“Until GM completely shuts the door on that idea, that’s the right thing to do,” he said.

Lordstown has a pair of plants side by side — an assembly plant and a metal fabrication plant, which makes parts for the assembly plant. Hill said he has not heard “any specifics” about GM’s plans for the fabricating plant, but he fears that the fate of both plants is inextricably linked.

“GM has said nothing,” Hill said. “Right now, we’re waiting just like everybody else.”

‘We sprang into action’

Stu Lichter is the California investor who bought the GM-Moraine property in 2011 from the trustee created by a federal bankruptcy court to deal with former GM properties during the automaker’s bankruptcy stint.

A key duty for anyone in Lordstown who cares about that plant: Preserve the infrastructure, Lichter said. The physical plant, with associated assets, could attract a new user.

At one point before Lichter’s purchase, the city of Moraine was getting inquires from “scrappers” asking about the city’s permitting process to take control of the former GM plant and demolish it.

U.S. Rep. Mike Turner, R-Dayton, said city officials called him. He then called the U.S. Treasury and Commerce departments to insist that any buyer of the plant be able to show an economic benefit to the community before purchase.

“I hate to think if that call had never been made,” Turner said. “We sprang into action as a community to prevent the demolition of that building.”

“What happens when these plants close is they are incredible assets with huge infrastructure which can’t be replaced,” Lichter said.

If the RACER Trust (Revitalizing Auto Communities Environmental Response) Trust had sold the GM-Moraine property to a scrapper, Fuyao Glass America would not exist today, at least not that location, he believes.

“The facility itself can be a decision-maker,” he said.

“Without Stu and IRG (Industrial Realty Group, Lichter’s company), the Fuyao project would not have happened,” Tanner said. “That I can say unequivocally.”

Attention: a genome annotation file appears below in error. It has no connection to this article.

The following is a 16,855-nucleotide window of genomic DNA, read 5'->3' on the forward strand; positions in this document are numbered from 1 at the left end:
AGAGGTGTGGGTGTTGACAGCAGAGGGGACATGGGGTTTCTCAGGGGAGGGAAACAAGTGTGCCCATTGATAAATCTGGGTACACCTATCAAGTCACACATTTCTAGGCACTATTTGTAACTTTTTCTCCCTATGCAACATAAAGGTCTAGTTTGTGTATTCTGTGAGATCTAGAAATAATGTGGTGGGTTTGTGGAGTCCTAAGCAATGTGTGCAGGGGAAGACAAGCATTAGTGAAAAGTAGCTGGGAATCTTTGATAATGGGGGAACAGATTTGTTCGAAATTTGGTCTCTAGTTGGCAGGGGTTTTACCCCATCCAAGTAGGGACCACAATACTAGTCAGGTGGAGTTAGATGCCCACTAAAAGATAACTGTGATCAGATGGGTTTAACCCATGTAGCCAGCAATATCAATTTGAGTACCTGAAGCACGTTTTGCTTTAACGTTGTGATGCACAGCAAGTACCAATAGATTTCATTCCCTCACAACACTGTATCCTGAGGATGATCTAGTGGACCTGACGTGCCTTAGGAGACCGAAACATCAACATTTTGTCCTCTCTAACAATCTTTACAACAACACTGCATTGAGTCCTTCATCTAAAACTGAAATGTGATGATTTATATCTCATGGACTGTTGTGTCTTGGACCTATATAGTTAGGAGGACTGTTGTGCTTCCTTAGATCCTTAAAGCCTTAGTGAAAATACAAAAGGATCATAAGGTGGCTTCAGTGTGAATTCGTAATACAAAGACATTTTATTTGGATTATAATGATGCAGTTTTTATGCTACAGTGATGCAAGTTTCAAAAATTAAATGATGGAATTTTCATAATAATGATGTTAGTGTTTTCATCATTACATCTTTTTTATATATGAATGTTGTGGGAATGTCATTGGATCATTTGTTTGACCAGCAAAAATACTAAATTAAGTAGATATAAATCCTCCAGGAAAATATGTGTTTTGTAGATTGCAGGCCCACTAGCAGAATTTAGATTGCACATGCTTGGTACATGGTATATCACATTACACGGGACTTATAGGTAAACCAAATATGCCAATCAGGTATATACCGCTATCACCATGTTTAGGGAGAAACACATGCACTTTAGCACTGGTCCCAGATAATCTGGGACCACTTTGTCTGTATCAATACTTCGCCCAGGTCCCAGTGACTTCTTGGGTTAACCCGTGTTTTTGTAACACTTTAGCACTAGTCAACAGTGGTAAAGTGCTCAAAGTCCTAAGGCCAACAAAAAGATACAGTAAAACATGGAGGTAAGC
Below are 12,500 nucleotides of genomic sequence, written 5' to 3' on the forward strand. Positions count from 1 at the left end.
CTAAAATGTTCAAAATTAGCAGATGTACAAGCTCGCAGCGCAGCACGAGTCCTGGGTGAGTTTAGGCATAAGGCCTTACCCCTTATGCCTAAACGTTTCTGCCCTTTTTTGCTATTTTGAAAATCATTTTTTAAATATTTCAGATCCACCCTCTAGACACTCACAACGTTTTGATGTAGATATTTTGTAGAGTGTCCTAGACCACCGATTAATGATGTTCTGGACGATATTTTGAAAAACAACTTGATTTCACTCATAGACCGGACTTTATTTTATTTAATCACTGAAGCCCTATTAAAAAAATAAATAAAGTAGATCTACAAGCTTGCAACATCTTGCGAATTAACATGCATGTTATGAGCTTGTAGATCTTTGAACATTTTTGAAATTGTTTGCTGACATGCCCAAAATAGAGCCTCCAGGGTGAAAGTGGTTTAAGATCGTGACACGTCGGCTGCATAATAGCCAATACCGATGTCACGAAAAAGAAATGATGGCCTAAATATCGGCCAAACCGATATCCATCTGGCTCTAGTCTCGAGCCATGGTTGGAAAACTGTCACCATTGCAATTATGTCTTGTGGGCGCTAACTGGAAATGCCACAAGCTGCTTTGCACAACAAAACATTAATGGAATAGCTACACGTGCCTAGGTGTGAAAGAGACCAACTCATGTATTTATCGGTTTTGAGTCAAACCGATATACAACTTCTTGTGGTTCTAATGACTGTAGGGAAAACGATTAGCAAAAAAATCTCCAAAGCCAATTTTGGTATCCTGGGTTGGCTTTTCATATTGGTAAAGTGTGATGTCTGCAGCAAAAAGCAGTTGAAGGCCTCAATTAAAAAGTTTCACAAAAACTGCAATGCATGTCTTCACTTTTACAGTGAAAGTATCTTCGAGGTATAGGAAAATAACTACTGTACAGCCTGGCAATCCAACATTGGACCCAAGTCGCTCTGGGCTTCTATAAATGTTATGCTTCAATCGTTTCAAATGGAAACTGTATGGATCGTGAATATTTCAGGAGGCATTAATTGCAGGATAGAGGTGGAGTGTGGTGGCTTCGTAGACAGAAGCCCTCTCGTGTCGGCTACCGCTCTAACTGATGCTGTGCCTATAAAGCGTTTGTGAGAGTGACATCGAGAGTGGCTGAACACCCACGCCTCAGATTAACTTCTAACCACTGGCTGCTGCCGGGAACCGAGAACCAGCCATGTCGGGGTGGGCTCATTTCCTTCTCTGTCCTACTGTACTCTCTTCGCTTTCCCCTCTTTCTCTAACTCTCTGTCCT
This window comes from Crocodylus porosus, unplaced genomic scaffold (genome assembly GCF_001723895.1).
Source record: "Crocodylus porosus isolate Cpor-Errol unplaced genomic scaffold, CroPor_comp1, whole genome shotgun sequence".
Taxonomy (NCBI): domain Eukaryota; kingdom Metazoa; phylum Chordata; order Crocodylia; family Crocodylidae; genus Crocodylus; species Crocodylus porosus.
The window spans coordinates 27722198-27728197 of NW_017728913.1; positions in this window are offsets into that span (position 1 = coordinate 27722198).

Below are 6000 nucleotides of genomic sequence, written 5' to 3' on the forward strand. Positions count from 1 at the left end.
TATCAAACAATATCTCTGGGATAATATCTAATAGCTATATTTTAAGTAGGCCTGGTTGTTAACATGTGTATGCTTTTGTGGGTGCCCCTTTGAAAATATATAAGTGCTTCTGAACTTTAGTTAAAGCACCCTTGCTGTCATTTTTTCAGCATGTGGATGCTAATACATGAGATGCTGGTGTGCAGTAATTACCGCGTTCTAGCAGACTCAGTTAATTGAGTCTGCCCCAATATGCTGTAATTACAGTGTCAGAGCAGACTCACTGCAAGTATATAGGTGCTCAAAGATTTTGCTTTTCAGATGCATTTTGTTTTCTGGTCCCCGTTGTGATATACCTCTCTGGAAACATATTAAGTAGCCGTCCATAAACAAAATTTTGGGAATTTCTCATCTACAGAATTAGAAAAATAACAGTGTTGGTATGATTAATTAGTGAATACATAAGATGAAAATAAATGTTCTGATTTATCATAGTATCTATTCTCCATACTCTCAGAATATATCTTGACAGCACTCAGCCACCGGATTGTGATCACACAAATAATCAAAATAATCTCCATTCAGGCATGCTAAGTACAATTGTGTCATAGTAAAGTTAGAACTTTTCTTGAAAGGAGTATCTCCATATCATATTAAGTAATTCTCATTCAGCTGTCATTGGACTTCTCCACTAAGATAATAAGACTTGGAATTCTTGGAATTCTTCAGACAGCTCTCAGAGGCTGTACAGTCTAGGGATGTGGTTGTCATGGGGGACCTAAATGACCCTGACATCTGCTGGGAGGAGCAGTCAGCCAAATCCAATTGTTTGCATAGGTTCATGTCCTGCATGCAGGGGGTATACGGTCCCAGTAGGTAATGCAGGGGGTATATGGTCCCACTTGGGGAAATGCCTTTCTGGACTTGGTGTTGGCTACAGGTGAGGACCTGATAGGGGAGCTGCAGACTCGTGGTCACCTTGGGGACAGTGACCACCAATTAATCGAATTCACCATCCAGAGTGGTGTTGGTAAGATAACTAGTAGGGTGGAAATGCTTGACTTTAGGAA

There are Chinese companies who may look at facilities like Lordstown, Lichter said.

The Lordstown location will simply remain a vacant brownfield land if the plant infrastructure itself is torn down, he predicted. “The location isn’t good enough that the land there is a huge hot commodity.”

“That site would have been a bad brownfield site,” Hicks said of the Moraine plant’s land between Springboro Pike and Kettering Boulevard north of Stroop Road. “We never would have gotten someone to build a building on that.”

Asked whether Lordstown officials will try to keep the local plant structures standing, Hill said, “We haven’t gotten that far yet. It’s only been two weeks.”

‘The past is no prelude’ 

John Heitmann is a University of Dayton history professor viewed as an authority on the domestic auto industry. If the Lordstown plant — or any former automotive plant — is to have a future, it will be created on personal relationships, Heitmann said.

“I think what the Lordstown people have to be thinking of is … developing these relationships with the Chinese, with others, the personal relationships that will draw people in,” Heitmann said.

He credits former UD president Dan Curran with having longstanding relationships with the Chinese people that helped pave the way for Cho Tak Wong, founder of the global Fuyao company, to investigate possibilities in the Dayton area.

He said new users will be drawn to where their customers and markets are, where unions don’t hold sway, and opportunities exist.

“The past is no prelude to the future,” Heitmann said.

Lichter said Lordstown will ultimately need “someone like me” and a tremendous amount of “outreach” to all partners.

One irony: Rick Wagoner, then the chairman of GM, cited rising fuel prices and a weakened demand for gas-guzzling SUVs and large trucks when he announced in June 2008 the planned closure of the Moraine plant.

Today, full-size trucks and SUVs are ascendant, and the Lordstown plant is endangered by weak demand for sedans — such as the Lordstown-produced Chevrolet Cruze.


What should Lordstown do?

1. Fight for a new GM product at that plant

“We would like to have a new product,” Lordstown Mayor Arno Hill said. “There are so many variables there. We know that GM is making money.”

2. Gain control of plant infrastructure.

“The facility itself can be a decision-maker,” said Stu Lichter, developer and principal of Industrial Realty Group, who bought the former GM-Moraine assembly plant and sold it to Fuyao in 2014. Today, 2,300 people work at Fuyao.

3. Get a good developer on your side.

Find a developer with a strong track record “willing to do the right thing for community,” said Kristi Tanner, JobsOhio senior managing director.

“That quite frankly doesn’t happen very often,” Tanner said.